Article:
This book provided me with a context to my first WRL experience with consensus. It traces the history of the Movement for a New Society (MNS), which first popularized this kind of complex consensus in the 1980s, from which, in many ways, the anarchist peace culture we encountered was a direct descendant.

Oppose and Propose! is divided into a historical narrative, interviews with George Lakey and other MNS peace veterans, historical documents, and a conclusion.

MNS, Cornell writes, was a resistance community founded in Philadelphia in 1971. It was a radical outgrowth of a Quaker antiwar group and quickly came to encompass a far-reaching vision of integrating resistance and alternative institution building. The intention from the outset was to be a living laboratory of consensus process, intentional community, and radical resistance to war and imperialism. How far any of these were successful, or led to internal problems, is the heart of the book. Learning from our own history seems to be one of the author’s main motivations.

In the life of MNS, the successes loom large, including its powerful influence on the antinuclear movement and the successful blockade of a military ship in Baltimore Harbor in 1971.

One of the major threads of the book is how MNS incorporated old and new consensus techniques into its work and pushed the possibilities of such a process to its limits. While consensus was originally a galvanizing force in MNS, there was a sense that it led to a certain rigidity. Toward the end, a basic introductory flyer to MNS, to be revised by full consensus, took two years to update!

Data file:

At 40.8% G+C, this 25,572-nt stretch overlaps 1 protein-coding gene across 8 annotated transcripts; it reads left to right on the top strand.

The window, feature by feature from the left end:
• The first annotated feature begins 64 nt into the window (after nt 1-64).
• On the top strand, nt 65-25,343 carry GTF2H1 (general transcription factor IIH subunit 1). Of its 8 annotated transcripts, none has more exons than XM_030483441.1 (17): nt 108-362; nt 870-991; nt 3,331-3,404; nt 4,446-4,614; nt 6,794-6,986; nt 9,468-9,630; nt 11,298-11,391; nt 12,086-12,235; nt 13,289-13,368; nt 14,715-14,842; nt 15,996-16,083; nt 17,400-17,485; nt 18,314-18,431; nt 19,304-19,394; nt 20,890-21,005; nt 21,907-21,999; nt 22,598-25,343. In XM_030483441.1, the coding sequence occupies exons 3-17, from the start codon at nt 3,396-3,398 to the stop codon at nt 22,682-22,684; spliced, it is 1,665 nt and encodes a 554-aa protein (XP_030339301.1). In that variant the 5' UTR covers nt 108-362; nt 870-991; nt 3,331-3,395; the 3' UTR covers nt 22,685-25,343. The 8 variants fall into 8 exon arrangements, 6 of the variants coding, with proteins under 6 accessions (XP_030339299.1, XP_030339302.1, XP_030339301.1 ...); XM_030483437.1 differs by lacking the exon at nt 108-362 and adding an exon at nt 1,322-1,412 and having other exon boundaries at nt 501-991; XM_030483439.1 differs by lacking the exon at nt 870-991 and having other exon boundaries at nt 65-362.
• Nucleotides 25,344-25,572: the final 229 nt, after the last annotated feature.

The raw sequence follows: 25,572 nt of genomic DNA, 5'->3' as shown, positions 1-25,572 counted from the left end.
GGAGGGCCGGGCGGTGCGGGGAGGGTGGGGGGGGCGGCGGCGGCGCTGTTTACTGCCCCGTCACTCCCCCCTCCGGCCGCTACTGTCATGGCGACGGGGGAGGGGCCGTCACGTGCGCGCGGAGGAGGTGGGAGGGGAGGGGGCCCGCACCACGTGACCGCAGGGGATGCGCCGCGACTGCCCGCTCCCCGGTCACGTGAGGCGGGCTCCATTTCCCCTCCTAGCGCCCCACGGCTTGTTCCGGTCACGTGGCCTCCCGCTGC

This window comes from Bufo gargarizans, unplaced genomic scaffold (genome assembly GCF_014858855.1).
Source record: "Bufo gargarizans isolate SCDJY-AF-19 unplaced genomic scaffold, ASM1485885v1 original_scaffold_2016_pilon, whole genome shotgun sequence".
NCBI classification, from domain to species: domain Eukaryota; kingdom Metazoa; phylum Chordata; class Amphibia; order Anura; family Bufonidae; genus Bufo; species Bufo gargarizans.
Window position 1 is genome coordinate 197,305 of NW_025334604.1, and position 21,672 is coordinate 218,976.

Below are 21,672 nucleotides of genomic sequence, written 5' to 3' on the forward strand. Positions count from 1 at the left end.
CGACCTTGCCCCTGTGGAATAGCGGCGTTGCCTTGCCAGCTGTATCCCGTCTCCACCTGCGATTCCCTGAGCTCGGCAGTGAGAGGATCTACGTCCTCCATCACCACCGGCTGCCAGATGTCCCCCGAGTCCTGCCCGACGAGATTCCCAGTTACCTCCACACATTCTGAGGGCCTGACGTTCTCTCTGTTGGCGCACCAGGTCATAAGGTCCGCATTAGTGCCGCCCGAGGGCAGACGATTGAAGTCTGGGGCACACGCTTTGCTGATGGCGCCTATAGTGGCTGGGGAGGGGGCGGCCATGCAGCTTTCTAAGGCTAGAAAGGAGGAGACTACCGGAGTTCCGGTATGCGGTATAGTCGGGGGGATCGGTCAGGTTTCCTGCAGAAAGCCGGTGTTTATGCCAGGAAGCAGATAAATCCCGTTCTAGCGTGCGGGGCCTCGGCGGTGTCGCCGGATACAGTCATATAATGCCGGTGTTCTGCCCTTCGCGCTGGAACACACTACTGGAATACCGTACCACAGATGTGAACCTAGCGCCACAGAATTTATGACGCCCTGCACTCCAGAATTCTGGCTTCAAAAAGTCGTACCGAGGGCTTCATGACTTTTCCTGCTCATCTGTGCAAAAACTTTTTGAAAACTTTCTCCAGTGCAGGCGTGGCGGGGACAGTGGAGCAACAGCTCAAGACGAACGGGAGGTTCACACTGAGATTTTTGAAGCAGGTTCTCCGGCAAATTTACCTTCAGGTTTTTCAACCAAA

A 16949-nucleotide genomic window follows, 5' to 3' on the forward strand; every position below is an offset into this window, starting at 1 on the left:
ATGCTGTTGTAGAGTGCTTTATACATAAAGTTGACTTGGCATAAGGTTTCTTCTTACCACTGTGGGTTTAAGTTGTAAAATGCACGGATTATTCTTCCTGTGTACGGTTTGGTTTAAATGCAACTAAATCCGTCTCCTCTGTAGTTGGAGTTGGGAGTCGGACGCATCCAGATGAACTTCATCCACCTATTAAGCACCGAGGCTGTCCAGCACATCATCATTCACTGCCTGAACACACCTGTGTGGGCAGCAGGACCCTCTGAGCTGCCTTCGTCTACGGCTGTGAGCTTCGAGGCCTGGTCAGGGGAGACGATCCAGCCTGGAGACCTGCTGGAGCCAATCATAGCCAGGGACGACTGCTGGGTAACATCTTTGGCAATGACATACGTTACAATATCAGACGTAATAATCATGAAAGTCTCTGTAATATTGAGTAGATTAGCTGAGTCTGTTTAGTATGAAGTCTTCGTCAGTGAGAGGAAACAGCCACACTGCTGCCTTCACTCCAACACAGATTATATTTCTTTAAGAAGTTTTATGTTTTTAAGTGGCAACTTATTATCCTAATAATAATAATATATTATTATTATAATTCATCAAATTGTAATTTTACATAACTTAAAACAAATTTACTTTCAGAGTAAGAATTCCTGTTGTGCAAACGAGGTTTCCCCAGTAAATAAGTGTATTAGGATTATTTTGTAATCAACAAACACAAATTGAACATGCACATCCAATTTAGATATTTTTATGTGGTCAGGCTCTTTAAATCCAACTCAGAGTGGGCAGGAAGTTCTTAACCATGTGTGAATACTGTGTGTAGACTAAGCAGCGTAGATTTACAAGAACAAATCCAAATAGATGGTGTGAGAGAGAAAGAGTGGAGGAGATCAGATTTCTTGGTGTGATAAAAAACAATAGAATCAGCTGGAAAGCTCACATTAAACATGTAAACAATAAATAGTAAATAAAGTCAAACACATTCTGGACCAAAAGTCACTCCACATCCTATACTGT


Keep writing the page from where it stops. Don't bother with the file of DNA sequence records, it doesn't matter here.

One former member describes how tensions grew between activists and community builders. Some perceived MNS as being too “Philly-centric” at the expense of being an effective national movement. Also, MNS originated out of a largely Quaker peace culture that was predominantly white and middle class. Although there were notable members of color, the organization, despite its best intentions, remained locked in that history and largely failed to make itself relevant to activists of other histories. By 1988, these various tensions had taken their toll on the organization, and MNS, by consensus, laid itself down.

Cornell observes that after MNS was laid down, its legacy lived on, most notably in the anarchist and antiauthoritarian left. Although most anarchist organizers today may not embrace radical nonviolence, Cornell contends that the best parts of the MNS legacy are felt in these organizers’ principled use of consensus process and affinity groups, with a sense that our decision process today should reflect the direct democracy of the future. He claims that the long shadow of MNS can be found in the great moment of the WTO uprising of 1999.

My desire to read this book stemmed mostly from my interest in anarchist pacifism. When I heard that the book was concerned with anarchism, I was a little skeptical, wondering if the author would be reading anarchism “into” an essentially liberal action group, based on its use of civil disobedience.